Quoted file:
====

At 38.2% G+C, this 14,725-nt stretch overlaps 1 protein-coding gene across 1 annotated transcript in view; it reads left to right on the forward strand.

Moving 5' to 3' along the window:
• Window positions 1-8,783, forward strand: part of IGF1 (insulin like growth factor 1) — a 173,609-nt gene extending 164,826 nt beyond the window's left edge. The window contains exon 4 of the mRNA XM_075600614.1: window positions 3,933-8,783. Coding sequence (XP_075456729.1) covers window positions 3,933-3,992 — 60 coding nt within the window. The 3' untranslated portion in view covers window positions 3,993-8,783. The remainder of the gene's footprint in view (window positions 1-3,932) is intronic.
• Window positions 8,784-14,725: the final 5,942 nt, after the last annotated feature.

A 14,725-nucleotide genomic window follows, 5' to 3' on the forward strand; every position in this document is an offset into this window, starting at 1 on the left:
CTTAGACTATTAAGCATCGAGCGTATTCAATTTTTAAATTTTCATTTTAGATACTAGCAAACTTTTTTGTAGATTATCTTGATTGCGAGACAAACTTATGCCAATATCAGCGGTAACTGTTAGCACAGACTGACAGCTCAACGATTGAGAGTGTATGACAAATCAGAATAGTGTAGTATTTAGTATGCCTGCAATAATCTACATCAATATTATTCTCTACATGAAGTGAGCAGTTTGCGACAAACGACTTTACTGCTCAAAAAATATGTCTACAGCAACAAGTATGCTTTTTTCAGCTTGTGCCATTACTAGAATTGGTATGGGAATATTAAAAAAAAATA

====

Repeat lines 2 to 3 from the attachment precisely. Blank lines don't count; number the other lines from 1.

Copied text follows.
Moving 5' to 3' along the window:
• Window positions 1-8,783, forward strand: part of IGF1 (insulin like growth factor 1) — a 173,609-nt gene extending 164,826 nt beyond the window's left edge. The window contains exon 4 of the mRNA XM_075600614.1: window positions 3,933-8,783. Coding sequence (XP_075456729.1) covers window positions 3,933-3,992 — 60 coding nt within the window. The 3' untranslated portion in view covers window positions 3,993-8,783. The remainder of the gene's footprint in view (window positions 1-3,932) is intronic.